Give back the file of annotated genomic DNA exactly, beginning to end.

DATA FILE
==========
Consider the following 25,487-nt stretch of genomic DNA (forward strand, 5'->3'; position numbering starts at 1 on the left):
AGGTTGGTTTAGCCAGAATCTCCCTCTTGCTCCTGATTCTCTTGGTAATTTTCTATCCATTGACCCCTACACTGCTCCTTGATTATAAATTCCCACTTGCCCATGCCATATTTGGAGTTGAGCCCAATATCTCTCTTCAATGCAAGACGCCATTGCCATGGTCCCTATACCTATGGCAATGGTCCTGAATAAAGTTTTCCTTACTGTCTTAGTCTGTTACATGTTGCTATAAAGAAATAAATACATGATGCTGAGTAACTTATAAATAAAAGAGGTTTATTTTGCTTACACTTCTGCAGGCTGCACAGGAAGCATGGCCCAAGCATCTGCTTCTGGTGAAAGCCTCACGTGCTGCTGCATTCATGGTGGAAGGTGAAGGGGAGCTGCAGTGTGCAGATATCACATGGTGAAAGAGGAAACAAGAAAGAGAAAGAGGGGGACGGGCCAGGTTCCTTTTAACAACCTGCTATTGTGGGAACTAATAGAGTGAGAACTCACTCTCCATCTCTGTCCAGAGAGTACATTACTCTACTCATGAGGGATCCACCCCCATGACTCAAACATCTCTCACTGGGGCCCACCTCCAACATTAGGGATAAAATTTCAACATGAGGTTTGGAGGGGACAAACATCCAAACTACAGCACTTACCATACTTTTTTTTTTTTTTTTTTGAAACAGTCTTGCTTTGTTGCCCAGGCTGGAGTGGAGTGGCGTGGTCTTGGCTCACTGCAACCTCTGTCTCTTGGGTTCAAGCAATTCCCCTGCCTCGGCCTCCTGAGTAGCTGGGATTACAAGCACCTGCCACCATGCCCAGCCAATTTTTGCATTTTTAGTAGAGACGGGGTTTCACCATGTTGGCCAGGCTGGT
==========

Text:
Consider the following 25,487-nt stretch of genomic DNA (forward strand, 5'->3'; position numbering starts at 1 on the left):
AGGTTGGTTTAGCCAGAATCTCCCTCTTGCTCCTGATTCTCTTGGTAATTTTCTATCCATTGACCCCTACACTGCTCCTTGATTATAAATTCCCACTTGCCCATGCCATATTTGGAGTTGAGCCCAATATCTCTCTTCAATGCAAGACGCCATTGCCATGGTCCCTATACCTATGGCAATGGTCCTGAATAAAGTTTTCCTTACTGTCTTAGTCTGTTACATGTTGCTATAAAGAAATAAATACATGATGCTGAGTAACTTATAAATAAAAGAGGTTTATTTTGCTTACACTTCTGCAGGCTGCACAGGAAGCATGGCCCAAGCATCTGCTTCTGGTGAAAGCCTCACGTGCTGCTGCATTCATGGTGGAAGGTGAAGGGGAGCTGCAGTGTGCAGATATCACATGGTGAAAGAGGAAACAAGAAAGAGAAAGAGGGGGACGGGCCAGGTTCCTTTTAACAACCTGCTATTGTGGGAACTAATAGAGTGAGAACTCACTCTCCATCTCTGTCCAGAGAGTACATTACTCTACTCATGAGGGATCCACCCCCATGACTCAAACATCTCTCACTGGGGCCCACCTCCAACATTAGGGATAAAATTTCAACATGAGGTTTGGAGGGGACAAACATCCAAACTACAGCACTTACCATACTTTTTTTTTTTTTTTTTTGAAACAGTCTTGCTTTGTTGCCCAGGCTGGAGTGGAGTGGCGTGGTCTTGGCTCACTGCAACCTCTGTCTCTTGGGTTCAAGCAATTCCCCTGCCTCGGCCTCCTGAGTAGCTGGGATTACAAGCACCTGCCACCATGCCCAGCCAATTTTTGCATTTTTAGTAGAGACGGGGTTTCACCATGTTGGCCAGGCTGGT